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My Top Five Favorite Documentaries

My Top Five Favorite Documentaries

1.      Sharkwater

This documentary is the first I ever fell in love with. It is the story about a man, the ocean, a fight, but most importantly, the issue around shark extinction. Rob Stewart uses his photography, and diving skills along with his passion for sharks to tell the story of sharks including why humans are so scared of them, the harm they actually cause (which is next to none), and the harm WE cause. Sadly, most of the population doesn’t know that for every one human death to sharks, 25 million sharks die at the hands of humans.

But this documentary was more than just a wake-up call for me… It was the inspiration I needed to look into my options during high school as to how I can make a difference with my time on this planet. This was the documentary that inspired my big trip to Costa Rica. Meeting Rob Stewart in my senior year was what got me through all the bullying right to graduation. Sharkwater is a movie that every young activist and animal lover should watch because it is important and relevant.

2.      The Hunting Ground

It took me nearly two years to gain the courage to watch this documentary. And I didn’t necessarily want to tell my story in this setting but if not now, when? The Hunting Ground is a documentary about the amount of sexual assault that happens on American college campuses and the stigma that surrounds sexual assault and rape. Sadly, one in five girls will experience this during their time spent in post-secondary education. The documentary depicts the tragedy of this experience and the outcome of what happens when you report. This outcome is usually followed with questions directed toward the victim, not the rapist. Questions like “what were you wearing?” or “but how drunk were you really?” These are all questions I have been asked by people I have shared my story with. These are the questions that have made me and most young women question if what happened to them is their fault or their assailants. But the most important thing I have learned and something that is beautifully conveyed in this documentary is that it is NEVER the victims fault, no matter what they are wearing, how drunk they are, if they said yes and then changed their mind, or any other reason. Because in the end no means NO. This documentary goes well with a bag of chips, a box of tissues, and your best, most supportive friend.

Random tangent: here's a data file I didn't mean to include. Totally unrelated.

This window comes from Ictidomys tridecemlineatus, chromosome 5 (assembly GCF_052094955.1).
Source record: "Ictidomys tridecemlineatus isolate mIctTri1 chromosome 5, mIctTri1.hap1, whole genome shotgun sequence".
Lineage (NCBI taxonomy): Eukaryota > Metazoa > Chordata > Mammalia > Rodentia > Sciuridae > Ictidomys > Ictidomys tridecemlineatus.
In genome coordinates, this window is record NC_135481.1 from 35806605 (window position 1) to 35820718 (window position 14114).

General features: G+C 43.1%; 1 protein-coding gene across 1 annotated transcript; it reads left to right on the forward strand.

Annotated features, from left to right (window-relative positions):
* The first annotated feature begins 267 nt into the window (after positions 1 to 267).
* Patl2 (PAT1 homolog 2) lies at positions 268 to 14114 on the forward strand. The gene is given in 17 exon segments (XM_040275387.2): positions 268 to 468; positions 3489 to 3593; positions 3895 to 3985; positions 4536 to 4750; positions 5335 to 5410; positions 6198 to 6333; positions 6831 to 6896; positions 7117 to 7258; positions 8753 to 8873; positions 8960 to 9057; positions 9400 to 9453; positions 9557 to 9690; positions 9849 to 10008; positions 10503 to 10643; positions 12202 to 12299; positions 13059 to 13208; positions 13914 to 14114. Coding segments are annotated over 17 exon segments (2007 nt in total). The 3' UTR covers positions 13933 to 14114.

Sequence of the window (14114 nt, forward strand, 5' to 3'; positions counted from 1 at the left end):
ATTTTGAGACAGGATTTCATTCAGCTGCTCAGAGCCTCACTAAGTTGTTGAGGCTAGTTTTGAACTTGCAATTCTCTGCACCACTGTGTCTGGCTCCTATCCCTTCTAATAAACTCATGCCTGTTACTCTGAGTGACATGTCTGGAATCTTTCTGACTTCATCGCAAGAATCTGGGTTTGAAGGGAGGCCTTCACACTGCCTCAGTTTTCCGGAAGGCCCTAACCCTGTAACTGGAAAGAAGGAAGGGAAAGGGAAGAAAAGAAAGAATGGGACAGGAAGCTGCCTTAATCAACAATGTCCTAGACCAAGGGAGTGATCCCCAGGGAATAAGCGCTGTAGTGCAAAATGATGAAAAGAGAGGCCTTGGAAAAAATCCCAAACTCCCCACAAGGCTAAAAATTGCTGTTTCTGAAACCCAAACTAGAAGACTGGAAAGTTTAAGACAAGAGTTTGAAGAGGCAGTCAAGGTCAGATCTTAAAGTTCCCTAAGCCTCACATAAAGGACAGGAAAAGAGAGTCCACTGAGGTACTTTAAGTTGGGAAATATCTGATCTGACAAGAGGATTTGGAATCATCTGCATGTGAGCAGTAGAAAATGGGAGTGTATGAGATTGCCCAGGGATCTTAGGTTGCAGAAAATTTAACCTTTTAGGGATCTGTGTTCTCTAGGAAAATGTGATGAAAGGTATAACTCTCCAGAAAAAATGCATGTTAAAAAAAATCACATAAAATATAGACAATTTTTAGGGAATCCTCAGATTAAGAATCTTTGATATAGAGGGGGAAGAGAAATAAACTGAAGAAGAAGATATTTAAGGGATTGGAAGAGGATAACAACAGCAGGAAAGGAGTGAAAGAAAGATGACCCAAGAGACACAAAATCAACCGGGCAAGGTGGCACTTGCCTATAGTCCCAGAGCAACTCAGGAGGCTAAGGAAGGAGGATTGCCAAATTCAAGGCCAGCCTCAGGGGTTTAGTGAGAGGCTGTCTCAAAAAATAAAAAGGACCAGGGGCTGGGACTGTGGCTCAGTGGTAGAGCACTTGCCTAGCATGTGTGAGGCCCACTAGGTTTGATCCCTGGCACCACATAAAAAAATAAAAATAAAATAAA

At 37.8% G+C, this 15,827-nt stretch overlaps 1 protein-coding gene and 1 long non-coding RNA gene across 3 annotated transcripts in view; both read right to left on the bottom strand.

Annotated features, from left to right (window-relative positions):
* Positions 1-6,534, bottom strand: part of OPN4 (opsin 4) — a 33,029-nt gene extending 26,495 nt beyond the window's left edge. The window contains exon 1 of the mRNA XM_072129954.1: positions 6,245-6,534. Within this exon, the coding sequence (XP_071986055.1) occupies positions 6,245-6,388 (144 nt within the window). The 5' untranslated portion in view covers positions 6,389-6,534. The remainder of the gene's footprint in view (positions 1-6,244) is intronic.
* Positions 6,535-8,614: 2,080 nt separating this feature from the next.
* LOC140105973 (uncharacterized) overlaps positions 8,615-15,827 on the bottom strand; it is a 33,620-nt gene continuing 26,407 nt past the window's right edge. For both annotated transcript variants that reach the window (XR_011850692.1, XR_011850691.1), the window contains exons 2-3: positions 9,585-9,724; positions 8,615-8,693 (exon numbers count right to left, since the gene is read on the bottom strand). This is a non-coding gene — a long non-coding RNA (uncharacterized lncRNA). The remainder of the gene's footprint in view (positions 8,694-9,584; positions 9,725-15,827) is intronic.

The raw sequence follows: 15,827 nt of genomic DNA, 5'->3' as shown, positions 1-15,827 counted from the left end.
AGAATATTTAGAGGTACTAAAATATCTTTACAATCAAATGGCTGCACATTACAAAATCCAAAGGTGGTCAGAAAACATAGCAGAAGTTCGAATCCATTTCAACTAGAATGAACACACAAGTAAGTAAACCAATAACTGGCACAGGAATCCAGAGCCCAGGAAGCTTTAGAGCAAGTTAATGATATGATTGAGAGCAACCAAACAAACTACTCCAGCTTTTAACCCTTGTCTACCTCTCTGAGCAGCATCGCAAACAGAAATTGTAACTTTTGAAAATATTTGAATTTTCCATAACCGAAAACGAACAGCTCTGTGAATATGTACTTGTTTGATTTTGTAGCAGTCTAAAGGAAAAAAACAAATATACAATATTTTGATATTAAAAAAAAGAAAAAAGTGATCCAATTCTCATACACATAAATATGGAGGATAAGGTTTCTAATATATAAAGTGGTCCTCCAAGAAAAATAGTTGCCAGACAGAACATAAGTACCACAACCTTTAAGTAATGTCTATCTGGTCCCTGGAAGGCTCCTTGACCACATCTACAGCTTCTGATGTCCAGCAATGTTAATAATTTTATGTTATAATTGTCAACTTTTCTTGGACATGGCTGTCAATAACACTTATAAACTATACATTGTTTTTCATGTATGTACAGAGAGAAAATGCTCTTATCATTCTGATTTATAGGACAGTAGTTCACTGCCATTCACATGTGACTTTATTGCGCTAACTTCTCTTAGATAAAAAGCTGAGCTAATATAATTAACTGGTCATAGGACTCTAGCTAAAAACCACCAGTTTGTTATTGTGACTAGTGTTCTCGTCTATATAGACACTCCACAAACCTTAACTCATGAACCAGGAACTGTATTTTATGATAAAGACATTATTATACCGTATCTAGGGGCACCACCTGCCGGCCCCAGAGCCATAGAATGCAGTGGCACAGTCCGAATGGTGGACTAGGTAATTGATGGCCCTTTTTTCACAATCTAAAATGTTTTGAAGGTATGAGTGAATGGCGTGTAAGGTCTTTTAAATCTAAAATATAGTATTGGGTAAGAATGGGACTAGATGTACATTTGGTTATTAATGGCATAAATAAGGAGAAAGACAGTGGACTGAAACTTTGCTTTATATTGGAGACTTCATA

3.      Cowspiracy

On October 17th 2016, I proudly became a vegan. Sarah had already been vegan for a few weeks and had inspired me to join her! So I did. And I loved it. I was making a difference in my own small way. But when I thought about my real reasons, I couldn’t find any except “I love the animals.” So when I was feeling vulnerable and wanted to eat a bag of chicken strips, I decided to watch Cowspiracy to remind myself as to why I was making this big lifestyle change. And it REALLY helped. Fun fact: it takes 2,500 liters of water to produce 1 pound of beef. An average shower uses about 62 liters of water. Notice something a little off? So did everyone else watching this documentary. Kip Andersen stumbled upon a huge environmental issue that lots of conservation groups were trying to hide or keep quiet. The number one cause of climate change is animal agriculture and cattle farming and that is what this movie is about.

4.      Blackfish

The first time I watched Blackfish was with my fellow conservationists in Costa Rica. I had heard my sister and mom talk about it but never really got around to watching it until this group of inspiring people decided to throw a movie night in the dorms. Blackfish is about the recently deceased, Tilikum, and his time spent at Sea World. It includes shocking footage that had been kept hidden from the public eye due to bad publicity. It shares stories of other killer whales held in captivity around the world including three killer whales bought by Sea World from “Sealand of the Pacific,” a closed aquarium in my own home province, British Columbia. This documentary had me in tears throughout the hour and a half. It is a must watch for anyone who questions whether or not it is okay to keep animals in captivity.

5.      The Cove

This is a documentary that is notoriously known as “that sad, depressing film I use to watch when I want to sob until there are no tears left in my body.” This is the first documentary I remember watching. I saw it with my mom in our living room and I remember being sad, noticing Hayden Panettiere (my favourite “Heroes”) actress, and seeing my mom cry throughout the whole film. The movie takes place in Taiji, Japan and follows the slaughtering of dolphins. It was known as an incredibly dangerous documentary to film with lots of violent and shocking footage. The raw and informative film won the U.S. audience award at Sundance Film Festival and the Oscar for Best Documentary. I highly recommend it to everyone.

BONUS: Amanda Knox

This is the story of a girl, her boyfriend and the mystery of the death of her roommate. Amanda Knox was accused and convicted for the murder of Meredith Kercher but after four years in Italian prison and many trials, was acquitted of the crime twice. It is an unbiased, refreshing documentary and as a BIG fan of true crime, I totally recommend it.

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